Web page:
I'll wait for the actual proposal, if one ever materializes. There are at least two goals with any such tax: 1) pay for wear and tear to the roads; and 2) create incentives for fuel efficiency. Neither a straight mileage tax nor a straight gasoline tax addresses both issues directly. Therefore, I assume that any such proposal would be a hybrid tax.
Also, the charge that efforts to collect such a tax would be Orwellian seem overblown to me. We live in the age of OnStar, EZ Pass, and onboard GPS navigation. People are more trackable than ever before, entirely by choice. And, we are not talking about the government tracking one's every movement - we are talking about a system that merely counts one's mileage, much like the power company's monitor generically tracks one's power consumption.
His language might be brutal, but it is logical. The point he was making is that it is rational to allocate pollution to countries in which it will not have a negative effect on the population and would potentially increase jobs. A country where the life expectancy is, say, 50 years would not be terribly concerned about pollution which may increase the risk of death at age 70. On the other hand, exporting that "dirty business" to such a country may, over time and together with other industries, provide wages which can improve the standard of living and thereby increase life expectancies to a point at which the country at issue would itself seek to export the "dirty business" to yet another country.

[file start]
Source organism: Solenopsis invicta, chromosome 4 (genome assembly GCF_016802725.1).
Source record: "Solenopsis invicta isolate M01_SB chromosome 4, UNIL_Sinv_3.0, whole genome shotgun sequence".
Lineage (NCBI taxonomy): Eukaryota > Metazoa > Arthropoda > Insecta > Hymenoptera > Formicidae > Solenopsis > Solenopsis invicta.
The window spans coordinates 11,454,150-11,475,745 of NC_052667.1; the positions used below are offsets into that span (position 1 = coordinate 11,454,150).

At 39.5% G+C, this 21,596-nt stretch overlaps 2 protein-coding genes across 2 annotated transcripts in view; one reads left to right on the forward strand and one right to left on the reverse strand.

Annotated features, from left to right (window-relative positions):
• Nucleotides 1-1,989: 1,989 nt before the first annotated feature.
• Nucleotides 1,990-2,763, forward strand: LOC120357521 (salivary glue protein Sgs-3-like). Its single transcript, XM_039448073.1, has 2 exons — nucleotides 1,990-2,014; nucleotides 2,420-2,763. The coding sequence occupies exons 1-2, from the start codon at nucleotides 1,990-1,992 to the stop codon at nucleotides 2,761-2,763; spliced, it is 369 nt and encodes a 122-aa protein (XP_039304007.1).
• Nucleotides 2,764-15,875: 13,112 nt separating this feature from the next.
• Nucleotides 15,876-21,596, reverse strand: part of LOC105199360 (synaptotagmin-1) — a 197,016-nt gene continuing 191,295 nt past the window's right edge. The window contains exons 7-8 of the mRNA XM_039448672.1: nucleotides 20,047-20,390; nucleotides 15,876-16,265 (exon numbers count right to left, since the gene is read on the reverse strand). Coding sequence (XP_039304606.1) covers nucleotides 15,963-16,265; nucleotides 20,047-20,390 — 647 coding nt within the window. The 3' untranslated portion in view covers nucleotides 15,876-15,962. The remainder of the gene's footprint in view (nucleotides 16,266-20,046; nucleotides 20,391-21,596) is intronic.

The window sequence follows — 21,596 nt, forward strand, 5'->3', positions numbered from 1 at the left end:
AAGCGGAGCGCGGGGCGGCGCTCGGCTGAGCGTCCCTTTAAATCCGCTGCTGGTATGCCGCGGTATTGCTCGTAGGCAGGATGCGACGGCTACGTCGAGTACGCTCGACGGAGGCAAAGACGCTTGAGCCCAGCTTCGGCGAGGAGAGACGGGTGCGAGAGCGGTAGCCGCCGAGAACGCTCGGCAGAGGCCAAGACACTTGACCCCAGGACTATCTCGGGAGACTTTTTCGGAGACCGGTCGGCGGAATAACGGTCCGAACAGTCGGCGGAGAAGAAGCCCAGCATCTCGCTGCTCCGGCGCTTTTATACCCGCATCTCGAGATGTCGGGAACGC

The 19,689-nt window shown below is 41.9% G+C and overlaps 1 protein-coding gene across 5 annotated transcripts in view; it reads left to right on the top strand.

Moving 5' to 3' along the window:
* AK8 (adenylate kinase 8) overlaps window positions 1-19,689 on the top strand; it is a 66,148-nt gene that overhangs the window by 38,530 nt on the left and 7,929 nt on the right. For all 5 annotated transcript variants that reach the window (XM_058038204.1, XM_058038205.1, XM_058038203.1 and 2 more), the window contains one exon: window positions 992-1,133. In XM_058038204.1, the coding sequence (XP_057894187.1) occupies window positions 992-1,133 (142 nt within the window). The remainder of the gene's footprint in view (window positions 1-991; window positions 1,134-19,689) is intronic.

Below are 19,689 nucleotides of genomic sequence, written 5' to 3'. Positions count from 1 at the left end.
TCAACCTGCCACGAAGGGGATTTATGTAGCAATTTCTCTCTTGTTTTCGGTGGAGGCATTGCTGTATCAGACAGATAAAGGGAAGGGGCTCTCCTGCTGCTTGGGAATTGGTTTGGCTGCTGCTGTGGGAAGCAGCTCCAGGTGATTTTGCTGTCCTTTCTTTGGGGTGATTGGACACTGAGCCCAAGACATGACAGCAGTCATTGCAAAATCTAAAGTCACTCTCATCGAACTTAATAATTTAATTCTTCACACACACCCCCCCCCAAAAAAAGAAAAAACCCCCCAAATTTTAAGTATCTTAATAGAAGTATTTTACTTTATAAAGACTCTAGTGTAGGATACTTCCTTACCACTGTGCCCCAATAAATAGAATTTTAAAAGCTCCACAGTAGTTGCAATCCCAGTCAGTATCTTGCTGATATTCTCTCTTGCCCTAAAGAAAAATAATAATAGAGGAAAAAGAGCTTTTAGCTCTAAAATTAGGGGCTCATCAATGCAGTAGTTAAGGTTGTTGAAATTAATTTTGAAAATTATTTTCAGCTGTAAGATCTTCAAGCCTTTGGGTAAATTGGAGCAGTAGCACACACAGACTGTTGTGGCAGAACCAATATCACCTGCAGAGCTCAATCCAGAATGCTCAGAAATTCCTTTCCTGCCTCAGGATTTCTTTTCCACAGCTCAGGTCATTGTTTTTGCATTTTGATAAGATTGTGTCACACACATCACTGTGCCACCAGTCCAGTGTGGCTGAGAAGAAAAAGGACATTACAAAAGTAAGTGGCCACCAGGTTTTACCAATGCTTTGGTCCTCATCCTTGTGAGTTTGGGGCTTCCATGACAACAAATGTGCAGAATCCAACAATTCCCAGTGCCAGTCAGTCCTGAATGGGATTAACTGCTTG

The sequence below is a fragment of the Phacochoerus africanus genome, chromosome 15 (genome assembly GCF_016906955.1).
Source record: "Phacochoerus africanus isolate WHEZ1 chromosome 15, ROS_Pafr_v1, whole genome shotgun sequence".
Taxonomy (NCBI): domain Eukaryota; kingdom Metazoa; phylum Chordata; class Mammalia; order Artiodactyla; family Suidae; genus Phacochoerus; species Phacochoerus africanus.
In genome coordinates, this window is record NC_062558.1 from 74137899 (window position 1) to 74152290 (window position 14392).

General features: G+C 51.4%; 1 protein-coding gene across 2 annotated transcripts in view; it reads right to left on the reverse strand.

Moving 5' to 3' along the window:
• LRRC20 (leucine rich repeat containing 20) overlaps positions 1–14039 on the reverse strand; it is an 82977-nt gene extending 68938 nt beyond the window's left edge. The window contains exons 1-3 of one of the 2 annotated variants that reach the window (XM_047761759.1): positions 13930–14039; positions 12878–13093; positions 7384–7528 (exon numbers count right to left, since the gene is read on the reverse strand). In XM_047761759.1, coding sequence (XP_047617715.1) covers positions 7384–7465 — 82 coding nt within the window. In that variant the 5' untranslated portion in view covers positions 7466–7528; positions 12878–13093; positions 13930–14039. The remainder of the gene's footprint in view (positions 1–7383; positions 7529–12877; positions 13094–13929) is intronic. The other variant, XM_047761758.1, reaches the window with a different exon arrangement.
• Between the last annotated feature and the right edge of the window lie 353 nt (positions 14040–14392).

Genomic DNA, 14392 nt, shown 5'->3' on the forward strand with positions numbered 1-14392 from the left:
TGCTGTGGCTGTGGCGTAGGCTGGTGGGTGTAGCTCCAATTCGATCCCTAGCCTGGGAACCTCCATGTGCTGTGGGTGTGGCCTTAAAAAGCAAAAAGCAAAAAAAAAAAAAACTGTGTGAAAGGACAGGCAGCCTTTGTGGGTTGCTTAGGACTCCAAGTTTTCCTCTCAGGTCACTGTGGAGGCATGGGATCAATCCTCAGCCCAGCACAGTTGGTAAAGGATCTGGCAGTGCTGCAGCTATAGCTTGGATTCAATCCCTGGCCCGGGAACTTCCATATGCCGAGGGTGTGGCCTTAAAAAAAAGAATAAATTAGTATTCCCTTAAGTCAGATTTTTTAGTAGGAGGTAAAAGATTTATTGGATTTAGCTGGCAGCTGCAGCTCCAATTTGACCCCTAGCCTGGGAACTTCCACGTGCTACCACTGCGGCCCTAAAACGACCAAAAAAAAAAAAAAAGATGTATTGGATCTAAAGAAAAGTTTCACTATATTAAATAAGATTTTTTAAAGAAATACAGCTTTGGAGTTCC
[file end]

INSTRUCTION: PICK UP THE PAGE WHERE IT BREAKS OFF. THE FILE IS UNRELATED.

You might disagree with the premise that only rich countries are concerned about a clean environment, but it is debatable. Certainly very few people actually address the content of that analysis and instead conjure up the image of evil polluters to confuse the issue. There are few clean options for countries to lift themselves out of poverty, as our own history shows.
Vermont's total budget is on the scale of $5 billion or so. HHS has a budget of over $700 billion. Additionally, it competes with other federal agencies for appropriations and to pass favorable legislation. So no, I don't think the comparison is apt.
He might be qualified, but the fact that he's a doctor and an ex-governor is not sufficient.
Someone can't just be appointed to HHS because s/he is a swell guy. I like Dean as much as the next person and I agree that he has contributed mightily to the Democratic cause, but he may not be qualified to run a sprawling federal agency.